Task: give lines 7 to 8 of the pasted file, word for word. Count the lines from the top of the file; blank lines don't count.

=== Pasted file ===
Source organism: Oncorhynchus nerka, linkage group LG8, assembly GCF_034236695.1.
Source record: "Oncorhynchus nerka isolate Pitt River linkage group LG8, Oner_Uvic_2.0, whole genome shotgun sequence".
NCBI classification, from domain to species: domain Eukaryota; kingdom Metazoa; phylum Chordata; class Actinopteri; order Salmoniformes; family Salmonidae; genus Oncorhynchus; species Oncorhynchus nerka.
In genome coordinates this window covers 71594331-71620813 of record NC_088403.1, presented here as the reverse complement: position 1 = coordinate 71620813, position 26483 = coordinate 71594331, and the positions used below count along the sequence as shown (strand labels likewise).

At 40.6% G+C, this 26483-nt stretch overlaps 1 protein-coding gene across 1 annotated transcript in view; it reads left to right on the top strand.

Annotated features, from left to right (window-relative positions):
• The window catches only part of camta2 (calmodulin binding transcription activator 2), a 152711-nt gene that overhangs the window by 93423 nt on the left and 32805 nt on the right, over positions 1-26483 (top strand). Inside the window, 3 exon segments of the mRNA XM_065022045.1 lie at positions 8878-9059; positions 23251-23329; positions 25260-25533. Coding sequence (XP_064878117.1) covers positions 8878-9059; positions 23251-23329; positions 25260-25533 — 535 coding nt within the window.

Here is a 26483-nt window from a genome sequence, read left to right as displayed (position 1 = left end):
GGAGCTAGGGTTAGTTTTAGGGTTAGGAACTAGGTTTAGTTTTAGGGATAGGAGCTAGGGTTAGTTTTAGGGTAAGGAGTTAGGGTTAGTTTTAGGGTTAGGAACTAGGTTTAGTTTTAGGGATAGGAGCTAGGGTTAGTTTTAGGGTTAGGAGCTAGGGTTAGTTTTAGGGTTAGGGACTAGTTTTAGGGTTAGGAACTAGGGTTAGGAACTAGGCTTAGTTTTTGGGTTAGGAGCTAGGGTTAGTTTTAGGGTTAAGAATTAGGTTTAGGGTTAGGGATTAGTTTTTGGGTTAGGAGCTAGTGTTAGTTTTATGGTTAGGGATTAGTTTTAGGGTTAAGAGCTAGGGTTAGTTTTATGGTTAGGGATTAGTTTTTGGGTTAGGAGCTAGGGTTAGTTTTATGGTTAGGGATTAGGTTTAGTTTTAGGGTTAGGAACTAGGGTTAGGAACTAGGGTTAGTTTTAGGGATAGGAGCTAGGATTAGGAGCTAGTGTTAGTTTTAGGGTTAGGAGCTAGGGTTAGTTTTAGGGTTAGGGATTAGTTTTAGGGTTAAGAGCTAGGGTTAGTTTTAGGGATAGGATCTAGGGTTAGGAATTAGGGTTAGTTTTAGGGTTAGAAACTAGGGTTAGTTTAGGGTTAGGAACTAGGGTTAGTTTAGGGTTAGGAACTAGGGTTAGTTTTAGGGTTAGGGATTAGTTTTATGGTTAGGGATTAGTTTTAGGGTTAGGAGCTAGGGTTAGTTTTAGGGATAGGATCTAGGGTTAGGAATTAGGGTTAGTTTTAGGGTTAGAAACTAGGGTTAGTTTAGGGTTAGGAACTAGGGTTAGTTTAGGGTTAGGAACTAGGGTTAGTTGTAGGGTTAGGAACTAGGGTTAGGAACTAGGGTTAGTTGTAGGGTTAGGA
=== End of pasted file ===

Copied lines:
• The window catches only part of camta2 (calmodulin binding transcription activator 2), a 152711-nt gene that overhangs the window by 93423 nt on the left and 32805 nt on the right, over positions 1-26483 (top strand). Inside the window, 3 exon segments of the mRNA XM_065022045.1 lie at positions 8878-9059; positions 23251-23329; positions 25260-25533. Coding sequence (XP_064878117.1) covers positions 8878-9059; positions 23251-23329; positions 25260-25533 — 535 coding nt within the window.

Here is a 26483-nt window from a genome sequence, read left to right as displayed (position 1 = left end):